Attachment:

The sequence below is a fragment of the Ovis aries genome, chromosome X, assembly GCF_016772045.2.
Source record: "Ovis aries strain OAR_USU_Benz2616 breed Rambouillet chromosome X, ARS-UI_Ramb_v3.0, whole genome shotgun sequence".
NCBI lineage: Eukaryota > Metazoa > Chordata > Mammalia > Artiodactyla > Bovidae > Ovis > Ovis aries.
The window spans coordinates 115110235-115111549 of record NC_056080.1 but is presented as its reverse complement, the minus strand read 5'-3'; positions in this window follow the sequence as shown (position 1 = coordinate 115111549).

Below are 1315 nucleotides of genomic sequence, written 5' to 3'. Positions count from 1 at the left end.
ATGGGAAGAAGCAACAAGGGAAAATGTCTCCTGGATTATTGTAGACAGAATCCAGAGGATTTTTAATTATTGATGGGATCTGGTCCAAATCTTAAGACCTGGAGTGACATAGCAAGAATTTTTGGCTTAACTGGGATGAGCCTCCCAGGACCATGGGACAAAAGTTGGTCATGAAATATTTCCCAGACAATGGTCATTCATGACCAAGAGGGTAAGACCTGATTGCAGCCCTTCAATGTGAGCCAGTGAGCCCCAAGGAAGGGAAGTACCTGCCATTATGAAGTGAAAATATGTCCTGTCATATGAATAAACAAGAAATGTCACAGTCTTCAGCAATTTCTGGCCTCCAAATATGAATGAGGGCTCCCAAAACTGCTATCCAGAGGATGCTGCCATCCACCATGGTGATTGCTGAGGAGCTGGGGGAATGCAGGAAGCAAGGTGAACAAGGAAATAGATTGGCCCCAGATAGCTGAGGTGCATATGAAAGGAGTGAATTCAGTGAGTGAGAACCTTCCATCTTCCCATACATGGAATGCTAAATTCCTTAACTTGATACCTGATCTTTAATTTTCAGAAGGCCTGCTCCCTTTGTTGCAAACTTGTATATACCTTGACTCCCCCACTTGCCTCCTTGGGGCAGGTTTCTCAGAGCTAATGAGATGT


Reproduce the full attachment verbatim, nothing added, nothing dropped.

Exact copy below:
The sequence below is a fragment of the Ovis aries genome, chromosome X, assembly GCF_016772045.2.
Source record: "Ovis aries strain OAR_USU_Benz2616 breed Rambouillet chromosome X, ARS-UI_Ramb_v3.0, whole genome shotgun sequence".
NCBI lineage: Eukaryota > Metazoa > Chordata > Mammalia > Artiodactyla > Bovidae > Ovis > Ovis aries.
The window spans coordinates 115110235-115111549 of record NC_056080.1 but is presented as its reverse complement, the minus strand read 5'-3'; positions in this window follow the sequence as shown (position 1 = coordinate 115111549).

Below are 1315 nucleotides of genomic sequence, written 5' to 3'. Positions count from 1 at the left end.
ATGGGAAGAAGCAACAAGGGAAAATGTCTCCTGGATTATTGTAGACAGAATCCAGAGGATTTTTAATTATTGATGGGATCTGGTCCAAATCTTAAGACCTGGAGTGACATAGCAAGAATTTTTGGCTTAACTGGGATGAGCCTCCCAGGACCATGGGACAAAAGTTGGTCATGAAATATTTCCCAGACAATGGTCATTCATGACCAAGAGGGTAAGACCTGATTGCAGCCCTTCAATGTGAGCCAGTGAGCCCCAAGGAAGGGAAGTACCTGCCATTATGAAGTGAAAATATGTCCTGTCATATGAATAAACAAGAAATGTCACAGTCTTCAGCAATTTCTGGCCTCCAAATATGAATGAGGGCTCCCAAAACTGCTATCCAGAGGATGCTGCCATCCACCATGGTGATTGCTGAGGAGCTGGGGGAATGCAGGAAGCAAGGTGAACAAGGAAATAGATTGGCCCCAGATAGCTGAGGTGCATATGAAAGGAGTGAATTCAGTGAGTGAGAACCTTCCATCTTCCCATACATGGAATGCTAAATTCCTTAACTTGATACCTGATCTTTAATTTTCAGAAGGCCTGCTCCCTTTGTTGCAAACTTGTATATACCTTGACTCCCCCACTTGCCTCCTTGGGGCAGGTTTCTCAGAGCTAATGAGATGT